I remember on my first day on the job in DRC, I met the management team in the boardroom and I was very surprised to see that they were all men, all of them. 12 people and not one woman! I was determined to change that and over the next few months through internal promotions and external hires, we went from 0 to 40% on the executive team. In the wider business, we focused on identifying talent through a mentorship programme. Most importantly I tried as much as possible to meet and speak with as many women as possible to talk about the need to articulate their ambitions. We need to be active participants in our careers which means saying what you want and not being afraid. It was only after I said I wanted to become a CEO and started working towards it that it eventually became a reality. It was not easy but it all started with me saying it out loud. I am also a strong advocate for taking careers risks and this includes taking up roles which are more challenging and may even be outside our comfort zones and sometimes country.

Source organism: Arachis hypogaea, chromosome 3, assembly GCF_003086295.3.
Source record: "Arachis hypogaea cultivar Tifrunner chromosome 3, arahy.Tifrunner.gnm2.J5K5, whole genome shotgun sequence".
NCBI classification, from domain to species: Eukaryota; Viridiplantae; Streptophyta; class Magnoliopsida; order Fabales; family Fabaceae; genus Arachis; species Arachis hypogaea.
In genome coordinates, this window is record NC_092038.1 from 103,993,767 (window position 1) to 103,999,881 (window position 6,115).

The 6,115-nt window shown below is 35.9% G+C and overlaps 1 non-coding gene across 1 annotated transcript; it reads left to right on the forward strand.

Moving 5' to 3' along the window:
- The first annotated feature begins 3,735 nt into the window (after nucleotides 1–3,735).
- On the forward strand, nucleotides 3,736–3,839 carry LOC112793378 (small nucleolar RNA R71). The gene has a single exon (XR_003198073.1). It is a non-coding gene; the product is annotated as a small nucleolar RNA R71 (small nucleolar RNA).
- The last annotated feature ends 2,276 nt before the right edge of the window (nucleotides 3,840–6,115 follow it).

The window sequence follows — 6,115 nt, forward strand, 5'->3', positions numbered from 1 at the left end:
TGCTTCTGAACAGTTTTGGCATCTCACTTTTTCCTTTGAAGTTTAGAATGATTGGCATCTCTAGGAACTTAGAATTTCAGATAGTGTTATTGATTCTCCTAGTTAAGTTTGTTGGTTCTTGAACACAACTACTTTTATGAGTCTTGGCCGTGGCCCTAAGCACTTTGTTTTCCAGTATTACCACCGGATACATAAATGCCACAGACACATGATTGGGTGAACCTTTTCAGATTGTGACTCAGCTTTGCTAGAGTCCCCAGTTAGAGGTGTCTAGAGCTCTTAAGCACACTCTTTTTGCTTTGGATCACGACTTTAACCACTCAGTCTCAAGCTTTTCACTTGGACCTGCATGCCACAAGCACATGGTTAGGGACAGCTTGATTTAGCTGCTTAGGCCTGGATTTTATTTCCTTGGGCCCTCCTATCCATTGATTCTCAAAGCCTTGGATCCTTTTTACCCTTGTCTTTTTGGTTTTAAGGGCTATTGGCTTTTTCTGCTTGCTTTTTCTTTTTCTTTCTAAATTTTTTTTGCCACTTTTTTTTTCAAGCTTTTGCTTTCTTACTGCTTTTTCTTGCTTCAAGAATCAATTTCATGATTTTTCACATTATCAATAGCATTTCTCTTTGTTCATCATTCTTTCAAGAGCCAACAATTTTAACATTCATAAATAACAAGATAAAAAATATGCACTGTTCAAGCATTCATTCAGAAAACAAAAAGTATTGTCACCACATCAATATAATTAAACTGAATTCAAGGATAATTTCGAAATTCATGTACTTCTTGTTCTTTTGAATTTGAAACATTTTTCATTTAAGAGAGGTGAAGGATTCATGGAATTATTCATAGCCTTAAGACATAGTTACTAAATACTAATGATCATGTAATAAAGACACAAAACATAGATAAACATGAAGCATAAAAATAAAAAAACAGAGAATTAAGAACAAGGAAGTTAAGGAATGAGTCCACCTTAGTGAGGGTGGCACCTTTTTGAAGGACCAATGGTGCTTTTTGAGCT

Biztech: Do you believe that organizations should have quota for women or there should be an opportunity that women should put themselves forward?
UO: I see quotas as a necessary evil. Necessary in some organizations to force the change. In my situation for instance I had a mindset that I wanted diversity in the leadership team and within the business because I strongly believe diversity is important to the growth and development of any organization. It is extremely difficult to achieve diversity if the leader does not believe in it. It requires support especially from the top.